All's well with Raymond Wong
Comic actor and producer Raymond Wong Pak-ming talks about how he made it in Hong Kong and the mainland, writes Yvonne Teh
With appearances in 64 films stretching back to 1978, Raymond Wong Pak-ming is a familiar face to viewers of Hong Kong movies - all the more so since the baby-faced filmmaker doesn't look to have aged much over the years.
For most of his considerable career, the 66-year-old veteran has been associated with comedies, whether the Happy Ghost series (in which he played the eponymous character) or the All's Well, Ends Well movies, the first of which had a star-studded cast that included Stephen Chow Sing-chi, Leslie Cheung Kwok-wing, Sandra Ng Kwan-yu and Teresa Mo Sun-kwan.
So it's disconcerting to see Wong, seated at the head of a conference table at his office in Quarry Bay, reeling off financial figures - until you remember he is not only a famous comic actor but also a prolific film producer (83 movies) and presenter (101 films), as well as a film industry heavyweight who has founded three successful movie companies.
And he still has time to make films: his Lunar New Year offering, Hotel Deluxe, is up against Chow's Journey to the West: Conquering the Demons and Eric Tsang Chi-wai's I Love Hong Kong 2013.
In 1980, Wong was one of three enterprising comedians who co-founded the Cinema City film company, under whose aegis 1980s classics such as Tsang's spy spoof, Aces Go Places, and John Woo Yu-sum's crime drama, A Better Tomorrow, were made. "In 1992, I started another company called Mandarin Films because my two [Cinema City] partners, Shek Kin and Karl Maka, retired," Wong says. In 2009, he established Pegasus Entertainment with his son, Edmond Wong Chi-woon.
This was also the year Wong senior returned to making comedies after a stint producing action movies that targeted the mainland market, following the implementation on January 1, 2004, of the mainland and Hong Kong Closer Economic Partnership Arrangement (Cepa).
Almost from the start, Wong saw Cepa as a potential lifeline for Hong Kong's film industry, "because the Hong Kong market is going down, and the other markets - like Taiwan - really don't want to see Hong Kong movies [any more]. They see Hollywood movies [instead]".
Whereas, he says, "you can see the mainland box office growing rapidly. Before 2004, the box office was less than 1 billion yuan [HK$1.2 billion]. But nowadays, it's around 16 billion yuan". So, Wong says, "after Cepa 2004, I wanted to test this market". He found the mainland market strange: a film that works on one side of the border may not do well on the other. For example, the first Hong Kong-mainland co-production he was involved with, Tsui Hark's Seven Swords (2005), made a disappointing HK$8 million in Hong Kong but a hefty 80 million yuan on the mainland.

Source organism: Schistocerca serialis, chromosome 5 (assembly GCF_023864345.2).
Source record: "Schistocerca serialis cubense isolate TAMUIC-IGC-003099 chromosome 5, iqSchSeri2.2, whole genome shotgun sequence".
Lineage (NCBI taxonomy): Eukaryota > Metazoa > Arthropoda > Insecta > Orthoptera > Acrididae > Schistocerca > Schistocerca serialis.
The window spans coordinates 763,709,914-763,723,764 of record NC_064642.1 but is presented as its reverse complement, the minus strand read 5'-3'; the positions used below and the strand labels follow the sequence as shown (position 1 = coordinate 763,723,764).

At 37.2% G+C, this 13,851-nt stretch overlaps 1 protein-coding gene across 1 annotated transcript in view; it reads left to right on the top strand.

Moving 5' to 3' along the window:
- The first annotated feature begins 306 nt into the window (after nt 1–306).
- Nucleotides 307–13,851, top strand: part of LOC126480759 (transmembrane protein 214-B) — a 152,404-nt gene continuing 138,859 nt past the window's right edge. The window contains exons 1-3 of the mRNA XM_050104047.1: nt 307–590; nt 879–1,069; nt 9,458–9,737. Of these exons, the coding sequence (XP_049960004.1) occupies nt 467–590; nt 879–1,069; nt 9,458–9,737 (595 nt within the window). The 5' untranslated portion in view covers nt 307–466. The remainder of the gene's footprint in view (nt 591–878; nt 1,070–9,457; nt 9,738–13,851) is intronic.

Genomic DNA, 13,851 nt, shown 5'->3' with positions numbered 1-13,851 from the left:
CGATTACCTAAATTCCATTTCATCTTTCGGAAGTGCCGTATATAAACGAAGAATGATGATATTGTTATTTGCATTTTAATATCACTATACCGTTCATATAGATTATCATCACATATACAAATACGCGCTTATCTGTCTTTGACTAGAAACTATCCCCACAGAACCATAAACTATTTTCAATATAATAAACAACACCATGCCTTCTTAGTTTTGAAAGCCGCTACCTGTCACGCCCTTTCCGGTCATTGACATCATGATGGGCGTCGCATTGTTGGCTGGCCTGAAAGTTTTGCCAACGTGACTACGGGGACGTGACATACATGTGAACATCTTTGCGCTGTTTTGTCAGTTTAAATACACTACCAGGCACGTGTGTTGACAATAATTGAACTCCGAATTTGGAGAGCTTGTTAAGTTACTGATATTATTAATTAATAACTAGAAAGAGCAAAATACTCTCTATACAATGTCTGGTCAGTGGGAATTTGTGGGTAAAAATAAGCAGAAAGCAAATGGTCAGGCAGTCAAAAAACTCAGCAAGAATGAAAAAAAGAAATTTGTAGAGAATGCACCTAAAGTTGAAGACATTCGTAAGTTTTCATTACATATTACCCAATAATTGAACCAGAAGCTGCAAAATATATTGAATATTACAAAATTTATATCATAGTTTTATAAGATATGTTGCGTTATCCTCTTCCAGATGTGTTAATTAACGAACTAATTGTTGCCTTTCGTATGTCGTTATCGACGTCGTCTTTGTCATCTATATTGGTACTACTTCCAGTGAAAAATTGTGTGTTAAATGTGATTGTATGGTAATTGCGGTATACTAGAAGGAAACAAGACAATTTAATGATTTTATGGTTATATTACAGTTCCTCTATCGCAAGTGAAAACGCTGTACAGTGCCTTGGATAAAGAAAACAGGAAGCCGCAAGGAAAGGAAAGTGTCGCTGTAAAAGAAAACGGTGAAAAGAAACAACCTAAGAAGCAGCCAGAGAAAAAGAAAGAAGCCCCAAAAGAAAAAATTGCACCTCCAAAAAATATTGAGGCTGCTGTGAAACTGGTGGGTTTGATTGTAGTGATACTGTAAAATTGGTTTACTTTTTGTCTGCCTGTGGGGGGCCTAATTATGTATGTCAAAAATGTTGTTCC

After seeing how Seven Swords, a period martial-arts drama about seven warriors who protect a village from a villainous general, fared at the mainland box office, Wong signed action choreographer and actor Donnie Yen Ji-dan for three movies. In 2008, the duo hit paydirt with Ip Man, an action-filled biopic of the wing chun master that earned 100 million yuan on the mainland. "After that, people accepted that Raymond Wong was a very good producer of action movies," Wong says, laughing.
Yet rather than resting on his action film laurels, Wong wanted to return to the genre he's most associated with in Hong Kong. "When I talked to the [mainland] distributors about comedies, they poured cold water over the idea. They told me: 'Your comedies cannot work in China because your Cantonese humour, when translated into Putonghua, [doesn't make anybody laugh].' But I needed to try."
For his first post-Cepa comedy, Wong dusted off the formula that served him so well in the 1990s: the family-oriented, festive All's Well, Ends Well series that were, he says, "tailor-made for the Lunar New Year, because [at this time], the oldest people were brought by their sons or grandsons to the cinema to watch a film together".
All's Well, Ends Well 2009 became "the Chinese movie champion of Hong Kong that year", he recalls; it also collected 40 million yuan on the mainland. "To me, that's a success."
But after four years of All's Well, Ends Well productions, between 2009 and 2012, the series' creator decided to "stop for a while and let other people create something else for the Lunar New Year". Rather than withdraw entirely from the festive market, however, Wong collaborated again with the director of All's Well, Ends Well 2009, Vincent Kok Tak-chiu, on Hotel Deluxe, a star-studded ensemble comedy set in a five-star hotel next to Hangzhou's Qiandao Lake but featuring a Hong Kong-heavy cast and a definite "Hong Kong style".
Hotel Deluxe is for Hong Kong people, he says firmly. Indeed, he considers its Hong Kong orientation to be the major selling point of the comedy, which revolves around a group of incompetent - but eager to please - hotel staff and their guests.
The cast includes three of the main stars of 2012 hit comedy Vulgaria (Chapman To Man-chat, Ronald Cheng Chung-kei and Fiona Sit Hoi-kei), along with three stars of 1992's All's Well, Ends W ell (Sandra Ng, Teresa Mo and Wong himself), and comics Eric Kot Man-fai and Jim Chim Sui-man. As Wong puts it: "These are people Hong Kong people like to see in movies, inside one movie."
Wong's Hotel Deluxe, Chow's take on Journey to the West and Tsang's I Love Hong Kong 2013 offer filmgoers choices - along with laughs - this Lunar New Year.
Hotel Deluxe opens on Thursday